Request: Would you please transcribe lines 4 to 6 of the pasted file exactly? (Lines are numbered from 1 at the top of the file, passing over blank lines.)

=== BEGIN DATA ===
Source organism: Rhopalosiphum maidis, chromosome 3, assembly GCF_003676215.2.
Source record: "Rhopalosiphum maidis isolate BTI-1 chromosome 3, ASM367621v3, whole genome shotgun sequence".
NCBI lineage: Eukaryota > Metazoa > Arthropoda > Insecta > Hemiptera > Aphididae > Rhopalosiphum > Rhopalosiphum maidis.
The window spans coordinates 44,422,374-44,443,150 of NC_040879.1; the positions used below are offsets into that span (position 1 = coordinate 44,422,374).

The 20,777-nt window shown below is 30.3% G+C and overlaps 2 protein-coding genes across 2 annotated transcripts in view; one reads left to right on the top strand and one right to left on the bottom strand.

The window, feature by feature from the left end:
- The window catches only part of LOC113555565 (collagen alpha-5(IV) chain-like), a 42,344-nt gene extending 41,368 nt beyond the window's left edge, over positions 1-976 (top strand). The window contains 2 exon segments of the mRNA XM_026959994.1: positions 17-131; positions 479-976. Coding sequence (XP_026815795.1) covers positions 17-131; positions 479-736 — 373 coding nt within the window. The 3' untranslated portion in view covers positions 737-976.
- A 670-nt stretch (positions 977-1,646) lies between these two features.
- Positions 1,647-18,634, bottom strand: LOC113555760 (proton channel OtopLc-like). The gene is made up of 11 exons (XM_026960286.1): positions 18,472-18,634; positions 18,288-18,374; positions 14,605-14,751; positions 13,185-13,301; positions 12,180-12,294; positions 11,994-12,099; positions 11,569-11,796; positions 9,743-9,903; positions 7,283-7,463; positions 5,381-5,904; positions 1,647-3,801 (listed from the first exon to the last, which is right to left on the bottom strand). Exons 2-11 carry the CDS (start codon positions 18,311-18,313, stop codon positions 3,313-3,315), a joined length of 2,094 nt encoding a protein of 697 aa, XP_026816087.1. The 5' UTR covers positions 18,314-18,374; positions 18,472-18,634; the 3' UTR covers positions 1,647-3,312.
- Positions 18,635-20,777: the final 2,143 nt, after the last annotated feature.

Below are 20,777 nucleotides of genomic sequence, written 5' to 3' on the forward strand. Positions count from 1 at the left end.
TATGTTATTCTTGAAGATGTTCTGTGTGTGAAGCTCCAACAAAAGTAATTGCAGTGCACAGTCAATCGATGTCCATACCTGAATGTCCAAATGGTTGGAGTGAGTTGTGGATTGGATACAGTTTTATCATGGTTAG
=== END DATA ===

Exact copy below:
The window spans coordinates 44,422,374-44,443,150 of NC_040879.1; the positions used below are offsets into that span (position 1 = coordinate 44,422,374).

The 20,777-nt window shown below is 30.3% G+C and overlaps 2 protein-coding genes across 2 annotated transcripts in view; one reads left to right on the top strand and one right to left on the bottom strand.

The window, feature by feature from the left end: